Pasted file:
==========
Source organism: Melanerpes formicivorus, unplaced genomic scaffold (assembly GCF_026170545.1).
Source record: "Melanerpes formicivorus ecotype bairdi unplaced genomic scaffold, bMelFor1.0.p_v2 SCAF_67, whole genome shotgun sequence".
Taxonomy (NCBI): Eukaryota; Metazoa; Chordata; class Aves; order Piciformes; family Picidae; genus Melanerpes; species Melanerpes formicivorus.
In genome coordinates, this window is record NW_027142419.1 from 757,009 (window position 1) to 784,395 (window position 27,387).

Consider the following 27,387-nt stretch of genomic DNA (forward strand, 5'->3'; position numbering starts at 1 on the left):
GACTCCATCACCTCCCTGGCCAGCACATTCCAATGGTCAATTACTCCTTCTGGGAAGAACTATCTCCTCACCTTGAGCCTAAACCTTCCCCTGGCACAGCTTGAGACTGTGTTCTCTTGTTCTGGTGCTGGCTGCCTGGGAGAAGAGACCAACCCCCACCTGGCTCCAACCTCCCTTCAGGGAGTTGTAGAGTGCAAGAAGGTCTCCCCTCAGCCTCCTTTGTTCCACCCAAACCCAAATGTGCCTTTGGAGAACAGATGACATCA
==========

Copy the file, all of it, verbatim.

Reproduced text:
Source organism: Melanerpes formicivorus, unplaced genomic scaffold (assembly GCF_026170545.1).
Source record: "Melanerpes formicivorus ecotype bairdi unplaced genomic scaffold, bMelFor1.0.p_v2 SCAF_67, whole genome shotgun sequence".
Taxonomy (NCBI): Eukaryota; Metazoa; Chordata; class Aves; order Piciformes; family Picidae; genus Melanerpes; species Melanerpes formicivorus.
In genome coordinates, this window is record NW_027142419.1 from 757,009 (window position 1) to 784,395 (window position 27,387).

Consider the following 27,387-nt stretch of genomic DNA (forward strand, 5'->3'; position numbering starts at 1 on the left):
GACTCCATCACCTCCCTGGCCAGCACATTCCAATGGTCAATTACTCCTTCTGGGAAGAACTATCTCCTCACCTTGAGCCTAAACCTTCCCCTGGCACAGCTTGAGACTGTGTTCTCTTGTTCTGGTGCTGGCTGCCTGGGAGAAGAGACCAACCCCCACCTGGCTCCAACCTCCCTTCAGGGAGTTGTAGAGTGCAAGAAGGTCTCCCCTCAGCCTCCTTTGTTCCACCCAAACCCAAATGTGCCTTTGGAGAACAGATGACATCA